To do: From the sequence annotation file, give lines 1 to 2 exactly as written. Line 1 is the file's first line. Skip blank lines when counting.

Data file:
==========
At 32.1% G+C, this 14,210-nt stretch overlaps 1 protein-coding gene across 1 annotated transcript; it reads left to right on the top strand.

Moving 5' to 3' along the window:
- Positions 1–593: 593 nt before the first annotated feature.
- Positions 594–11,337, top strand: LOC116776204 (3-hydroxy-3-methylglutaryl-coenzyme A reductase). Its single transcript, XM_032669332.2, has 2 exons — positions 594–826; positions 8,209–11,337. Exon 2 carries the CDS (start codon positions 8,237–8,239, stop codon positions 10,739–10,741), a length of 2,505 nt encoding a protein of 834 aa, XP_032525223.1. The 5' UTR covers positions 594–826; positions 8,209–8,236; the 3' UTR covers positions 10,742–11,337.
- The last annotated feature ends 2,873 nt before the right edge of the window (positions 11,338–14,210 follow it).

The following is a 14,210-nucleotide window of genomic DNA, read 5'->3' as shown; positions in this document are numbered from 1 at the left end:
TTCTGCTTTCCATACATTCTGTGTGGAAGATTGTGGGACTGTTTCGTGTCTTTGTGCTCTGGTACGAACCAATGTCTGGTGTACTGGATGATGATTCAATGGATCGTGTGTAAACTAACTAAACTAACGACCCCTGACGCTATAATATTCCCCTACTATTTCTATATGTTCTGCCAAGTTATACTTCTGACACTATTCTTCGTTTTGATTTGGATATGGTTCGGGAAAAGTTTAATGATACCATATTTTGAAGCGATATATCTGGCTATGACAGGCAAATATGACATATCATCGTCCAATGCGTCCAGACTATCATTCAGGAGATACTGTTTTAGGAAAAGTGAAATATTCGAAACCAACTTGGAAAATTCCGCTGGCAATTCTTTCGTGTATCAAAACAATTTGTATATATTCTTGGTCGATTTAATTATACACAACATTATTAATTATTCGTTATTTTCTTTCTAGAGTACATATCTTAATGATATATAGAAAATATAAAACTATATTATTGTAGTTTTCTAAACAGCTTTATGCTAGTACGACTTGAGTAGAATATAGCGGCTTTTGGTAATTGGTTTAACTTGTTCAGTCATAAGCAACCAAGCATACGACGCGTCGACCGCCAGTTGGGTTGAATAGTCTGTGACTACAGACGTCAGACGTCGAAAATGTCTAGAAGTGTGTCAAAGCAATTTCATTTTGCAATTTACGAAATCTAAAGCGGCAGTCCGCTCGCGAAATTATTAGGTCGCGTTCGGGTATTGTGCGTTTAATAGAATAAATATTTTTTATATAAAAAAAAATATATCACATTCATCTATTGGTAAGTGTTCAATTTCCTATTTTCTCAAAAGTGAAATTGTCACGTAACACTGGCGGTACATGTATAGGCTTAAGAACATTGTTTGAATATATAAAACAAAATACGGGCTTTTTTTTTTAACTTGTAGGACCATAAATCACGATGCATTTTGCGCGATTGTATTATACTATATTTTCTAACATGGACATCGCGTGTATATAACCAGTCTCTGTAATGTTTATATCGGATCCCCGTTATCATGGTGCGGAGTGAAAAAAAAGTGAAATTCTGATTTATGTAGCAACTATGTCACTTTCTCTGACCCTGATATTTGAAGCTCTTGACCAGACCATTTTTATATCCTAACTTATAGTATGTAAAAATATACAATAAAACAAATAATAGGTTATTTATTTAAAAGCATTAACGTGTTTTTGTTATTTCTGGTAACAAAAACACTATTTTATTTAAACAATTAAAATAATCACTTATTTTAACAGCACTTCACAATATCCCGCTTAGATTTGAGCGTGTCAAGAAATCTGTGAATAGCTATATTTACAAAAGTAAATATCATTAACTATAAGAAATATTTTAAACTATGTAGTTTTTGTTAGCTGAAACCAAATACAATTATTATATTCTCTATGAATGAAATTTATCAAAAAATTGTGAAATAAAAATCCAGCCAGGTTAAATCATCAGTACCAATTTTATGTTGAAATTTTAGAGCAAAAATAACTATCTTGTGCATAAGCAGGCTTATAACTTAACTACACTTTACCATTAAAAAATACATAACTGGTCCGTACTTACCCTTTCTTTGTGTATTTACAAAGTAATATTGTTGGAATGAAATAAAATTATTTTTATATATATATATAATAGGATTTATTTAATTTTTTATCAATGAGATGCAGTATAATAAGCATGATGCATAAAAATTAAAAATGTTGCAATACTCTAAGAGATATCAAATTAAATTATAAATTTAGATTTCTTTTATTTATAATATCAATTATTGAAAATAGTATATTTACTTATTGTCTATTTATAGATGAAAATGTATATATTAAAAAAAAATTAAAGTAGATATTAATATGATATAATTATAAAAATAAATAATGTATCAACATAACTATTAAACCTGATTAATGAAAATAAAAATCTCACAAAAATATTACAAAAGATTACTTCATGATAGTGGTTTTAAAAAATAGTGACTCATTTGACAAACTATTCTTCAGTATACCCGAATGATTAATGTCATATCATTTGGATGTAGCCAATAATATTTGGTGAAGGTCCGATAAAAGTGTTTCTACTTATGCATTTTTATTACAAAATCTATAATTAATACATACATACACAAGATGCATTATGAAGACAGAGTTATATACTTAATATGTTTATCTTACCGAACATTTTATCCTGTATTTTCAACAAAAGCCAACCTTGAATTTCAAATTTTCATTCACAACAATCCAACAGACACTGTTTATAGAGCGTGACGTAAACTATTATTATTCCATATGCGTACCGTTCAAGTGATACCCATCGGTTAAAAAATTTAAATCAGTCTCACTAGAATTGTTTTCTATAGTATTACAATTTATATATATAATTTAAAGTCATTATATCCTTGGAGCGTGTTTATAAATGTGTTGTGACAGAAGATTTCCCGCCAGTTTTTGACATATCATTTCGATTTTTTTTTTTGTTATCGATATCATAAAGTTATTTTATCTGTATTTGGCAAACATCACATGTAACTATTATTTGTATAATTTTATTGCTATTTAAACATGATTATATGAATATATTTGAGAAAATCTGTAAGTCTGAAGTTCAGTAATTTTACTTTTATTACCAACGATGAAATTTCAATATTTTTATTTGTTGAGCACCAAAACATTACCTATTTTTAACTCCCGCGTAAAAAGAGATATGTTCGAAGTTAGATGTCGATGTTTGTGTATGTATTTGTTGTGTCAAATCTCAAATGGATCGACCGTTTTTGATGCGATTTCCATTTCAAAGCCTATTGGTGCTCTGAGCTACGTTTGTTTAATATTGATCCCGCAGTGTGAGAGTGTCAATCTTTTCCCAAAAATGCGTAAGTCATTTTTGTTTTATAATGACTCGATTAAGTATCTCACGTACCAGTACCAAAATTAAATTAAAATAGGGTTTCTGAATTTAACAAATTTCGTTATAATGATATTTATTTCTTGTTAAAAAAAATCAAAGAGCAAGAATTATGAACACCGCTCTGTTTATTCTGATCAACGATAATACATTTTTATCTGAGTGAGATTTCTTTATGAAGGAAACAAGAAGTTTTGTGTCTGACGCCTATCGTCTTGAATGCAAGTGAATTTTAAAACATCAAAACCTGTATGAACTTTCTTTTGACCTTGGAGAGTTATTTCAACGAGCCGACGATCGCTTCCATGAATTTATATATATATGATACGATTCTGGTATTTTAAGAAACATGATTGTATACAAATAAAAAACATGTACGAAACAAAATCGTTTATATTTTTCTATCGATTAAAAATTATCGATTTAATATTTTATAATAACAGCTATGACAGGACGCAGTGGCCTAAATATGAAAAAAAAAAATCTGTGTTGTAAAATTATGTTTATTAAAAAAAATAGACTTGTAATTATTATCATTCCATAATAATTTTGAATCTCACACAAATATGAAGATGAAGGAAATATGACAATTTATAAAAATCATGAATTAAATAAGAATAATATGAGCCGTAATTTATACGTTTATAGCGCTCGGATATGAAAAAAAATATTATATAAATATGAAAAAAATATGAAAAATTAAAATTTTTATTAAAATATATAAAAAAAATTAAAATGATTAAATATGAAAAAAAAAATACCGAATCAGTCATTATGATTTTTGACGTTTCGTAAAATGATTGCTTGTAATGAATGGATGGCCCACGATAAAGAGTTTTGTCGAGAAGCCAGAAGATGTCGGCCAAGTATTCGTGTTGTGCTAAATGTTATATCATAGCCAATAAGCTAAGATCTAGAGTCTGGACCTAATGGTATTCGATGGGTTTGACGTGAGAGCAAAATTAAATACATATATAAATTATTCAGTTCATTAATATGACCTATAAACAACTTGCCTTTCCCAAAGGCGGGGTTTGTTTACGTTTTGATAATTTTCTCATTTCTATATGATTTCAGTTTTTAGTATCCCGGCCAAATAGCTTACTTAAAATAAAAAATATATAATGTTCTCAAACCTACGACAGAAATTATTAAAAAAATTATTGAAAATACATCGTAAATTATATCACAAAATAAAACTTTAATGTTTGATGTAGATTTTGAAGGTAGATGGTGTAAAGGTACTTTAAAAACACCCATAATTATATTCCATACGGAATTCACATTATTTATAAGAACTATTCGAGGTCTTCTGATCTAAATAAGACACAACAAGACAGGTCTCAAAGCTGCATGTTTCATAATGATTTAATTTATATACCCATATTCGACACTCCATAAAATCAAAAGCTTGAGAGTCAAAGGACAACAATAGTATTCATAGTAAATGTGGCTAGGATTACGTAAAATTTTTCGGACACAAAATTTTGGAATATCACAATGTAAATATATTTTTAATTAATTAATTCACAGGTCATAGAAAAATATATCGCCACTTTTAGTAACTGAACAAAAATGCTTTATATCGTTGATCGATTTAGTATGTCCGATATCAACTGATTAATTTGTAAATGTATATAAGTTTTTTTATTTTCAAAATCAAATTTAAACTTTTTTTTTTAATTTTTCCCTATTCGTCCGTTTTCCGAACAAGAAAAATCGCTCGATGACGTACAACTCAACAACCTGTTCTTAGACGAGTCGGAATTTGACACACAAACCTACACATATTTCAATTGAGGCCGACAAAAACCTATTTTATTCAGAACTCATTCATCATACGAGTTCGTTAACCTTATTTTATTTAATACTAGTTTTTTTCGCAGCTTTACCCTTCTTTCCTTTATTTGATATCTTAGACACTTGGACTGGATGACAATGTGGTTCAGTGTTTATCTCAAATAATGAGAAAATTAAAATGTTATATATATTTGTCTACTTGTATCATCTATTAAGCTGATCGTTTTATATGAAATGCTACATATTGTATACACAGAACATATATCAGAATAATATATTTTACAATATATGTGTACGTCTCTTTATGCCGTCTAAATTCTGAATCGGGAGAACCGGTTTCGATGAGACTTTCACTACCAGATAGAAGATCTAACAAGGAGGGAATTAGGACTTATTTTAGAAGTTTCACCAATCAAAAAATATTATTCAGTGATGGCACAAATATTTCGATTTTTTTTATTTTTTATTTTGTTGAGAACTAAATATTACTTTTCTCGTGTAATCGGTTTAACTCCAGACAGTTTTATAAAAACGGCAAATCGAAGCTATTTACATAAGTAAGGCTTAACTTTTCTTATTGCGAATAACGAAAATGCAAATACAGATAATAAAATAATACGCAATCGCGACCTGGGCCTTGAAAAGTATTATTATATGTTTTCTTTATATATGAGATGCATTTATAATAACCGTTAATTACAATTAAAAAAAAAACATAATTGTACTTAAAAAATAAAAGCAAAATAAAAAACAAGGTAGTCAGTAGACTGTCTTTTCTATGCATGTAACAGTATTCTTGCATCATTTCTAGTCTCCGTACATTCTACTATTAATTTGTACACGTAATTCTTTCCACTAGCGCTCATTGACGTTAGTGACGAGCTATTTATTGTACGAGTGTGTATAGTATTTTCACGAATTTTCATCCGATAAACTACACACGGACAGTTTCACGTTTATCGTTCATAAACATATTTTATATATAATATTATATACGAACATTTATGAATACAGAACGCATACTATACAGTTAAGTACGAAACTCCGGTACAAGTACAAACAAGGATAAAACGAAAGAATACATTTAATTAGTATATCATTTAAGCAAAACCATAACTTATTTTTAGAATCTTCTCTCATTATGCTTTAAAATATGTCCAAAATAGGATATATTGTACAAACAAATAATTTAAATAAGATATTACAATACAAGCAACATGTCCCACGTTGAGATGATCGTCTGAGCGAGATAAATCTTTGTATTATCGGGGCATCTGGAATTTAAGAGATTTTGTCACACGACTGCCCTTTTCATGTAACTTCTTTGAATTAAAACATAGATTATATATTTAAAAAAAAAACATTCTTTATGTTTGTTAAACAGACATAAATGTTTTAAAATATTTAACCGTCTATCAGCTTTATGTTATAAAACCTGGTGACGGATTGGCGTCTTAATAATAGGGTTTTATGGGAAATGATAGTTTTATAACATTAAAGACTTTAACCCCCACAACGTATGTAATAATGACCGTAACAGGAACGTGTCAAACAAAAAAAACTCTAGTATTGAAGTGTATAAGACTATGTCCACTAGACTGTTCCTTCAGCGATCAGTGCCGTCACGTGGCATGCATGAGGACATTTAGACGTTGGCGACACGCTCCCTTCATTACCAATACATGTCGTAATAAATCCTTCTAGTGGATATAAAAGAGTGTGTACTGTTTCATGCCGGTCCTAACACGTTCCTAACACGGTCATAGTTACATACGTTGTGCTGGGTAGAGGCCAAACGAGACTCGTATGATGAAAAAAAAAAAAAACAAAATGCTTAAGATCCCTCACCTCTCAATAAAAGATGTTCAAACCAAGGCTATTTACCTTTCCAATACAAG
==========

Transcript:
At 32.1% G+C, this 14,210-nt stretch overlaps 1 protein-coding gene across 1 annotated transcript; it reads left to right on the top strand.

Moving 5' to 3' along the window: